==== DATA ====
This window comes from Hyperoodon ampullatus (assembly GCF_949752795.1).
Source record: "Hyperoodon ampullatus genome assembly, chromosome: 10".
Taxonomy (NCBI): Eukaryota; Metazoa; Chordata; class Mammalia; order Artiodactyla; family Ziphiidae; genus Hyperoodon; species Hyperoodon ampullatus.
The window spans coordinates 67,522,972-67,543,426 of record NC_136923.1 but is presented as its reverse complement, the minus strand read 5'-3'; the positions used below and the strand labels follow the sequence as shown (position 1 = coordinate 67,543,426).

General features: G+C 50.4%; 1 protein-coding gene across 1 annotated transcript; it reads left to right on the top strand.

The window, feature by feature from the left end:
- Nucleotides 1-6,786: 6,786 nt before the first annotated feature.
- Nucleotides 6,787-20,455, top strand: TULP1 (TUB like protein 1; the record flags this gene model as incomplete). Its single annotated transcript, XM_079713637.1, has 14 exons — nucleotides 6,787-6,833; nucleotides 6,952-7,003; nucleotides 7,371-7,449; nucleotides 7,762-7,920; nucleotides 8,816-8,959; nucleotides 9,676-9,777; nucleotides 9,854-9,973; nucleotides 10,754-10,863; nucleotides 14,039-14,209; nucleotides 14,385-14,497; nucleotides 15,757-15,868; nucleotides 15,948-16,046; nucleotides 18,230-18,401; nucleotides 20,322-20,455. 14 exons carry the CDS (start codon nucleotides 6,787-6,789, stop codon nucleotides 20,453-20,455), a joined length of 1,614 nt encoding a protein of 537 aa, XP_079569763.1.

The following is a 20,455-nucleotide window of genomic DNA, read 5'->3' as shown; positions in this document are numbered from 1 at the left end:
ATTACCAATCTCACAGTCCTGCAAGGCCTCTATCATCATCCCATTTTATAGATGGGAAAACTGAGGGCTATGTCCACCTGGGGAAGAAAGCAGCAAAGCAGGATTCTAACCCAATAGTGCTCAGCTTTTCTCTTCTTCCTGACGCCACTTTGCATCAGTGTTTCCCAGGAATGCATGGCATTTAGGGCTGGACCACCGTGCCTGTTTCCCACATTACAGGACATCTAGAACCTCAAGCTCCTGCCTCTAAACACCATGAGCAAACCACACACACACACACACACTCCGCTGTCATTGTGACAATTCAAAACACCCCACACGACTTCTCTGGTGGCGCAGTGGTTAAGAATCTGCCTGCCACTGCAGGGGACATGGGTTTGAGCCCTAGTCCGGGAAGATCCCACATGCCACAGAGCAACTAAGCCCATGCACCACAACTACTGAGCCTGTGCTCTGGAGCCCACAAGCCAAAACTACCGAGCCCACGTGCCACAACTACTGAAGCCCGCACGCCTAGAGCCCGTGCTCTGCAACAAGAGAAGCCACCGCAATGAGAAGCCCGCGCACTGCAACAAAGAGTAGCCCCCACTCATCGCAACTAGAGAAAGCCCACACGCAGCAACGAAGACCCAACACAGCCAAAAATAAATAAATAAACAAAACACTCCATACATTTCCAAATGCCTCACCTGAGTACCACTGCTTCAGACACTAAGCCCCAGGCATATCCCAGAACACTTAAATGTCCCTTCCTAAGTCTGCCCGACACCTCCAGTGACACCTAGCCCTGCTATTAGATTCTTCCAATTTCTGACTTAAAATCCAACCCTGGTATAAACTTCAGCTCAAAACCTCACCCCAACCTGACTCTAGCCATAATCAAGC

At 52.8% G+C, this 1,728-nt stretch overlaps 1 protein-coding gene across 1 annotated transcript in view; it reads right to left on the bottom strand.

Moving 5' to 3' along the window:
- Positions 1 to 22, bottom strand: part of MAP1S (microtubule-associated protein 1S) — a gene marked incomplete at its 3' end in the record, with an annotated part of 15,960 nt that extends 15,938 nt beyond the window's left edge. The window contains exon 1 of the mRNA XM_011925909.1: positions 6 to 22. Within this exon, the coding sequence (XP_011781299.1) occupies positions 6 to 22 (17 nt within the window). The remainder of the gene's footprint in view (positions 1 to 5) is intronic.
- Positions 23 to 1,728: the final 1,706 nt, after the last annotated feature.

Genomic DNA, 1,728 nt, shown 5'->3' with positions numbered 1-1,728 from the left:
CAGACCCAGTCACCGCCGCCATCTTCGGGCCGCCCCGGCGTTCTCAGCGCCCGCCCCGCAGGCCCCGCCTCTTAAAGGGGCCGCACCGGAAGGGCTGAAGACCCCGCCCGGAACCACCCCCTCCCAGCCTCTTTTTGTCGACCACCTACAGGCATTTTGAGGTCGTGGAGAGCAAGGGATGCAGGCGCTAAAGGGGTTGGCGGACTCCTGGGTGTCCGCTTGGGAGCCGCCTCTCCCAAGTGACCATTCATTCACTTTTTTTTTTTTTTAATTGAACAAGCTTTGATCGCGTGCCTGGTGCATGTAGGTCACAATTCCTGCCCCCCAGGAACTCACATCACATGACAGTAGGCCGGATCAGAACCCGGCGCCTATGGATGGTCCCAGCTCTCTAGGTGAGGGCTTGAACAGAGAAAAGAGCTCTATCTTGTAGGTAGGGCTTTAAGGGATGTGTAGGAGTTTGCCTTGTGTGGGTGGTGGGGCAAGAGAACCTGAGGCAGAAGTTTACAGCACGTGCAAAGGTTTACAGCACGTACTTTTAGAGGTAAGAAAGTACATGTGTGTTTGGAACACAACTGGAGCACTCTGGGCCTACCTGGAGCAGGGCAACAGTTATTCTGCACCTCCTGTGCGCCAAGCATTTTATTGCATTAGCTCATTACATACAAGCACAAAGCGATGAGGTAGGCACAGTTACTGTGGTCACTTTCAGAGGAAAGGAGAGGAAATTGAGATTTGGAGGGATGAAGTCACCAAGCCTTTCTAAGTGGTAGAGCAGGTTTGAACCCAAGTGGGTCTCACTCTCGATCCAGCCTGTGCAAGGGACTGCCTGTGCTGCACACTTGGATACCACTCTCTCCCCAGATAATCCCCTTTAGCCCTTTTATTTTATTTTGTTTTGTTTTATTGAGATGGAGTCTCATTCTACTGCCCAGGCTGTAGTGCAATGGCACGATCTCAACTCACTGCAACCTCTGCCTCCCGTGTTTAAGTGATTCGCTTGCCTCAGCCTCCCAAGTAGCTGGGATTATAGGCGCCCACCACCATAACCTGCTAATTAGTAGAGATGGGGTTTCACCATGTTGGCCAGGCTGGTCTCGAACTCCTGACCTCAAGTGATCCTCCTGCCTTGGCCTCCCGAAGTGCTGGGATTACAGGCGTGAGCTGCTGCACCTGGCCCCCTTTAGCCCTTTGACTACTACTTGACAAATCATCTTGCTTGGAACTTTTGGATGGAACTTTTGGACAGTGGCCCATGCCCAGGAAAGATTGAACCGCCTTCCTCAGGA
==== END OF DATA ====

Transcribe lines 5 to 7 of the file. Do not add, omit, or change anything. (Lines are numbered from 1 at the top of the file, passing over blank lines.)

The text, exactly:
General features: G+C 50.4%; 1 protein-coding gene across 1 annotated transcript; it reads left to right on the top strand.

The window, feature by feature from the left end:
- Nucleotides 1-6,786: 6,786 nt before the first annotated feature.